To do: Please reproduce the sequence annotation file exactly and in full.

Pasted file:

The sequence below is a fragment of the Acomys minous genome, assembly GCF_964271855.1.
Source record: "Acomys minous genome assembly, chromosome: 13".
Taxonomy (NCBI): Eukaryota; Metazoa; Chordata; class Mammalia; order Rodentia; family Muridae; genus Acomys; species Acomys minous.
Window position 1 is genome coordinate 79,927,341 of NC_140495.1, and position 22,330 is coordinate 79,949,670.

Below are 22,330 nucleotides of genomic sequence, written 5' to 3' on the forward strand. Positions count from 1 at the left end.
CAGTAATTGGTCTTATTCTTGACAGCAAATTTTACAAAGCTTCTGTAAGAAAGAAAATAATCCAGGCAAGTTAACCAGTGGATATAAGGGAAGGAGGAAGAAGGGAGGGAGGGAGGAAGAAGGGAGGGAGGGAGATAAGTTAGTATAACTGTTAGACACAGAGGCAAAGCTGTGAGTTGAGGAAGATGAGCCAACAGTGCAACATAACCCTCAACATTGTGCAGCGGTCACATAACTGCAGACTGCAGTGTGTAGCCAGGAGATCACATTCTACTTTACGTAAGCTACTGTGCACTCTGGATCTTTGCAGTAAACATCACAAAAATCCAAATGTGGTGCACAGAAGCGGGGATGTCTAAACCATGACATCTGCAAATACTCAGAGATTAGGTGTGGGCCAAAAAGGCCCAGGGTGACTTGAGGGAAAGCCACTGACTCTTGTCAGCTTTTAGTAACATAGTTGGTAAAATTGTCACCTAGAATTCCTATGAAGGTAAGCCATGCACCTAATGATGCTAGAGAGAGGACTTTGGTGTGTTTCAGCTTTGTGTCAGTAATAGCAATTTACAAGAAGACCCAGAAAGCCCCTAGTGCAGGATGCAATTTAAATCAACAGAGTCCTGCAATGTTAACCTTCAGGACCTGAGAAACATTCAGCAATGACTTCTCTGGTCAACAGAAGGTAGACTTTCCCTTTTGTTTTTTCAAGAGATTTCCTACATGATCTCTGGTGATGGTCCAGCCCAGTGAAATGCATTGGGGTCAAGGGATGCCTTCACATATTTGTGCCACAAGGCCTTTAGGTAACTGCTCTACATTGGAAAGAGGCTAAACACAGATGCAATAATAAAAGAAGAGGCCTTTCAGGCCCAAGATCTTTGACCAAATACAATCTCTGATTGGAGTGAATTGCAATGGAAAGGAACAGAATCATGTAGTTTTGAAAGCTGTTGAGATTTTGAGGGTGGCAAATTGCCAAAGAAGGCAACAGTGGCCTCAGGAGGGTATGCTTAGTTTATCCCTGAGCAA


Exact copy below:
The sequence below is a fragment of the Acomys minous genome, assembly GCF_964271855.1.
Source record: "Acomys minous genome assembly, chromosome: 13".
Taxonomy (NCBI): Eukaryota; Metazoa; Chordata; class Mammalia; order Rodentia; family Muridae; genus Acomys; species Acomys minous.
Window position 1 is genome coordinate 79,927,341 of NC_140495.1, and position 22,330 is coordinate 79,949,670.

Below are 22,330 nucleotides of genomic sequence, written 5' to 3' on the forward strand. Positions count from 1 at the left end.
CAGTAATTGGTCTTATTCTTGACAGCAAATTTTACAAAGCTTCTGTAAGAAAGAAAATAATCCAGGCAAGTTAACCAGTGGATATAAGGGAAGGAGGAAGAAGGGAGGGAGGGAGGAAGAAGGGAGGGAGGGAGATAAGTTAGTATAACTGTTAGACACAGAGGCAAAGCTGTGAGTTGAGGAAGATGAGCCAACAGTGCAACATAACCCTCAACATTGTGCAGCGGTCACATAACTGCAGACTGCAGTGTGTAGCCAGGAGATCACATTCTACTTTACGTAAGCTACTGTGCACTCTGGATCTTTGCAGTAAACATCACAAAAATCCAAATGTGGTGCACAGAAGCGGGGATGTCTAAACCATGACATCTGCAAATACTCAGAGATTAGGTGTGGGCCAAAAAGGCCCAGGGTGACTTGAGGGAAAGCCACTGACTCTTGTCAGCTTTTAGTAACATAGTTGGTAAAATTGTCACCTAGAATTCCTATGAAGGTAAGCCATGCACCTAATGATGCTAGAGAGAGGACTTTGGTGTGTTTCAGCTTTGTGTCAGTAATAGCAATTTACAAGAAGACCCAGAAAGCCCCTAGTGCAGGATGCAATTTAAATCAACAGAGTCCTGCAATGTTAACCTTCAGGACCTGAGAAACATTCAGCAATGACTTCTCTGGTCAACAGAAGGTAGACTTTCCCTTTTGTTTTTTCAAGAGATTTCCTACATGATCTCTGGTGATGGTCCAGCCCAGTGAAATGCATTGGGGTCAAGGGATGCCTTCACATATTTGTGCCACAAGGCCTTTAGGTAACTGCTCTACATTGGAAAGAGGCTAAACACAGATGCAATAATAAAAGAAGAGGCCTTTCAGGCCCAAGATCTTTGACCAAATACAATCTCTGATTGGAGTGAATTGCAATGGAAAGGAACAGAATCATGTAGTTTTGAAAGCTGTTGAGATTTTGAGGGTGGCAAATTGCCAAAGAAGGCAACAGTGGCCTCAGGAGGGTATGCTTAGTTTATCCCTGAGCAA